HISTORY OF INTEL PROCESSORS Today, computers are a part of our lifestyle, but the first computer that was used was developed at the University of Pennsylvania in the year 1946! It had an ENIAC (Electronic Numerical Integrator And Computer) processor. The reprogramming feature that is so extensively used today, was introduced by Alan Turing and John von Neumann with their teams. The von Neumann architecture is the basis of modern computers.
From the development of the first microprocessor - Intel's 4004 to the latest ones - the microprocessors have come a long way. Here, we look into the story so far.
Chips Till Date
1971 - Intel 4004
» It was designed by Federico Faggin and Ted Hoff of Intel and Masatoshi Shima of Busicom, and it was launched on November 15,1971. » It consisted of 2300 transistors with pMOS technology.
» The total number of instructions were 46. The designed clock speed was 1 MHz while only 740 kHz was achieved.
It was the first microprocessor and it was used in the Busicom 141-PF calculator.
1972 - Intel 8008
» Also known as MCS-8, it was launched in April 1972.
» It was developed by Victor Poor and Harry Pyle of CTC, and Ted Hoff, Faggin, Stanley Mazor and Hal Feeney from Intel. » It was made up of 3500 transistors. However, it was slower than its predecessor 4004. » The clock speed was 0.5 MHz with the total number of instructions being 48.
For the first time it was used in personal computers, Micral and SCELBI.
1974 - Intel 8080
» Launched in April 1974, it was developed by Faggin, Mazor and Masatoshi Shima. » The clock speed increased to 2 MHz, it was built on nMOS technology and used 6000 transistors. » The major development was the separation of address (16-bit) and data (8-bit) bus. It also supported 256 I/Os.
It was used in the computers MITS Altair 8800 and IMSAI 8080. Space Invaders (arcade video game) also used 8080 as the main processor.
1974 - Motorola 6800
» This processor developed by Motorola had no I/O ports.
» Memory-mapped input-output were used as I/Os.
» The clock speed was only 2 MHz with the instruction set consisting of 72 instructions. » It was for the first time that HCF (Halt and Catch Fire) opcode was used, that made the processor unresponsive to any interrupts till it was reset.
HCF is a self-test feature developed for the first time by Motorola.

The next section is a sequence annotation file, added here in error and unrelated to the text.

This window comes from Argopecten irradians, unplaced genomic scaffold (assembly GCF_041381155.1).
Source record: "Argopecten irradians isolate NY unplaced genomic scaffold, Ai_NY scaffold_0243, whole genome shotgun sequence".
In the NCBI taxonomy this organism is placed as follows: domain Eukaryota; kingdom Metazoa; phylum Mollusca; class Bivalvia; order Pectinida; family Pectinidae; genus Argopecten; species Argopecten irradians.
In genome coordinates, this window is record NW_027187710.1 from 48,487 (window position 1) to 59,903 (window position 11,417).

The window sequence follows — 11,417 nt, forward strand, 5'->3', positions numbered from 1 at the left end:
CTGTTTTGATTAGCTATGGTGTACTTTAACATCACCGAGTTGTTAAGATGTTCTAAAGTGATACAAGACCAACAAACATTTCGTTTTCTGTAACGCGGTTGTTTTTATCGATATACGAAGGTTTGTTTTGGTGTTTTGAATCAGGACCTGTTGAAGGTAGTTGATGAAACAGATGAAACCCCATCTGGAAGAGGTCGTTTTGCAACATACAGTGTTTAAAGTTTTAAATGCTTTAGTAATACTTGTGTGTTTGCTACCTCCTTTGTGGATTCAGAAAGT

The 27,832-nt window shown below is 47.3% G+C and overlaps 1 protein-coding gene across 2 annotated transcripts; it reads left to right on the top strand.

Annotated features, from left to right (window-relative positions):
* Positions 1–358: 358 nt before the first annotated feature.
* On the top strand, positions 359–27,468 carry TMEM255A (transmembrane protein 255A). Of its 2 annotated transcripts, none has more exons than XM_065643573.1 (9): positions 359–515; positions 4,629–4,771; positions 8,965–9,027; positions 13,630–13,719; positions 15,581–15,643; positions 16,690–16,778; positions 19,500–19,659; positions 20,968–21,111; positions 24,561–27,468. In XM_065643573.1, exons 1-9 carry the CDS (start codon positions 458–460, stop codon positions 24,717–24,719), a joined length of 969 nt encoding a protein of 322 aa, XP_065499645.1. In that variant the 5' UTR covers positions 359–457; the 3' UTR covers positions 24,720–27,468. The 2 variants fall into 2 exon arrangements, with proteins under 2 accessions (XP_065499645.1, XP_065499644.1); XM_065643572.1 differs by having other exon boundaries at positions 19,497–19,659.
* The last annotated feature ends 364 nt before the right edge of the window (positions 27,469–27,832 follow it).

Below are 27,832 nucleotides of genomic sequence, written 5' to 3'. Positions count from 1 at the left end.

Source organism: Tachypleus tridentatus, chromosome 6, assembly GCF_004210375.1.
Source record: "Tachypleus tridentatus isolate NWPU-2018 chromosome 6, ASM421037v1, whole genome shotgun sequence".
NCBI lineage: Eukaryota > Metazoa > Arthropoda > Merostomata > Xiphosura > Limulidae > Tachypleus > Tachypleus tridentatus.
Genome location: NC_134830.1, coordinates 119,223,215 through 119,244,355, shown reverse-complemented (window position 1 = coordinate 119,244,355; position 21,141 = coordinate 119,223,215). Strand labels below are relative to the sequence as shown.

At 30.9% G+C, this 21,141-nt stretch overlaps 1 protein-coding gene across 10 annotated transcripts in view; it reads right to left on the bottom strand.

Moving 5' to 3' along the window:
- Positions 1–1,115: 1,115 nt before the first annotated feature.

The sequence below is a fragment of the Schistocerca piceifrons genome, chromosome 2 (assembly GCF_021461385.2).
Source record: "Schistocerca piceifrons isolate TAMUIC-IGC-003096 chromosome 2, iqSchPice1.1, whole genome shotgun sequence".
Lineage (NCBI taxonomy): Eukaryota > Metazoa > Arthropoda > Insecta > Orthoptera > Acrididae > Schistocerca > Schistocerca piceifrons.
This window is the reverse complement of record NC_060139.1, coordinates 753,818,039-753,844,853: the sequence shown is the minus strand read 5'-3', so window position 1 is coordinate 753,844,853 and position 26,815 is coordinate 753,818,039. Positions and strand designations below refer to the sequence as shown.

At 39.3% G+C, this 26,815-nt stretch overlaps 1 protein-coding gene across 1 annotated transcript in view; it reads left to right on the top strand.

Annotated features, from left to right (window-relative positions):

1977 - Intel 8085
» Unlike the other processors developed so far, this one was also used as a microcontroller working on +5V supply. » It was the first time that von Neumann architecture was used. » It was built with 6500 transistors and used nMOS technology. » The instruction set consisted of 256 instructions.
The radiation-hardened version was used in NASA and ESA space expeditions.
1978 - Intel 8086
» The designed clock speed was 10 MHz.
» The development team for architecture consisted of Stephen P. Morse and Bruce Ravenel. Logic was designed by Jim McKevitt, John Bayliss, and William Pohlman was the project manager.
This was first used in the microcomputer Mycron 2000.
1979 - Intel 8088
» 8088 was based on the new HMOS technology and was launched on 1 July. » It came in 40-pin DIP as well as PLCC (plastic leaded chip carrier) package. » However, the data path was only 8-bit. The designed frequency was 10 MHz.
The original IBM PC was based on 8088.
1987 - SPARC
» This processor was developed by Sun Microsystems.
» It had a clock speed of 40 MHz.
» It was made up of 1.8 million transistors with 256 IO pins.
Fujitsu's K Computer is ranked number 1 in the world's fastest 500 supercomputers as per TOP500 list ratings. It used SPARC.
1991 - Am386
» This AMD (Advanced Micro Devices) processor had striking resemblance to the Intel 80386 version x86 processors. » With a clock speed of 40 MHz and 32-bit data bus, the processor was a competitor to Intel.
The excellent performance of AMD's floating point...
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